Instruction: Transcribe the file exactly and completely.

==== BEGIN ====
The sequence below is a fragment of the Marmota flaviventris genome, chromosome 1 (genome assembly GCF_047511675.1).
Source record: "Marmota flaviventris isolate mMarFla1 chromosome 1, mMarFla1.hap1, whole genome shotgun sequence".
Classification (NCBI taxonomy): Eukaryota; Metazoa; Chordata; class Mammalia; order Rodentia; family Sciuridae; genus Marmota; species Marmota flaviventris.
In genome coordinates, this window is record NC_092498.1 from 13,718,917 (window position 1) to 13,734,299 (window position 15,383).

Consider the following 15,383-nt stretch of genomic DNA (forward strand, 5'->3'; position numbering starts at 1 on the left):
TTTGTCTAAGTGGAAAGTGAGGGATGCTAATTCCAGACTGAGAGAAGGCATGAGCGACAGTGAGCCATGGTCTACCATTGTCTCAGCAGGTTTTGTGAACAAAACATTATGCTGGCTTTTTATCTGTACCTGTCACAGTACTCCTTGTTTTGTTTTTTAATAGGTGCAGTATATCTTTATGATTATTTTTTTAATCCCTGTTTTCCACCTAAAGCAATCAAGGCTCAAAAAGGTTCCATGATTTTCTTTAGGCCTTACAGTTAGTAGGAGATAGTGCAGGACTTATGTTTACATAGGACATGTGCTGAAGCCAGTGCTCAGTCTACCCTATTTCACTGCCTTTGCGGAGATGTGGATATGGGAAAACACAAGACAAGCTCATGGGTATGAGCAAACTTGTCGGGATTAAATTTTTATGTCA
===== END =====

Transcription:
The sequence below is a fragment of the Marmota flaviventris genome, chromosome 1 (genome assembly GCF_047511675.1).
Source record: "Marmota flaviventris isolate mMarFla1 chromosome 1, mMarFla1.hap1, whole genome shotgun sequence".
Classification (NCBI taxonomy): Eukaryota; Metazoa; Chordata; class Mammalia; order Rodentia; family Sciuridae; genus Marmota; species Marmota flaviventris.
In genome coordinates, this window is record NC_092498.1 from 13,718,917 (window position 1) to 13,734,299 (window position 15,383).

Consider the following 15,383-nt stretch of genomic DNA (forward strand, 5'->3'; position numbering starts at 1 on the left):
TTTGTCTAAGTGGAAAGTGAGGGATGCTAATTCCAGACTGAGAGAAGGCATGAGCGACAGTGAGCCATGGTCTACCATTGTCTCAGCAGGTTTTGTGAACAAAACATTATGCTGGCTTTTTATCTGTACCTGTCACAGTACTCCTTGTTTTGTTTTTTAATAGGTGCAGTATATCTTTATGATTATTTTTTTAATCCCTGTTTTCCACCTAAAGCAATCAAGGCTCAAAAAGGTTCCATGATTTTCTTTAGGCCTTACAGTTAGTAGGAGATAGTGCAGGACTTATGTTTACATAGGACATGTGCTGAAGCCAGTGCTCAGTCTACCCTATTTCACTGCCTTTGCGGAGATGTGGATATGGGAAAACACAAGACAAGCTCATGGGTATGAGCAAACTTGTCGGGATTAAATTTTTATGTCA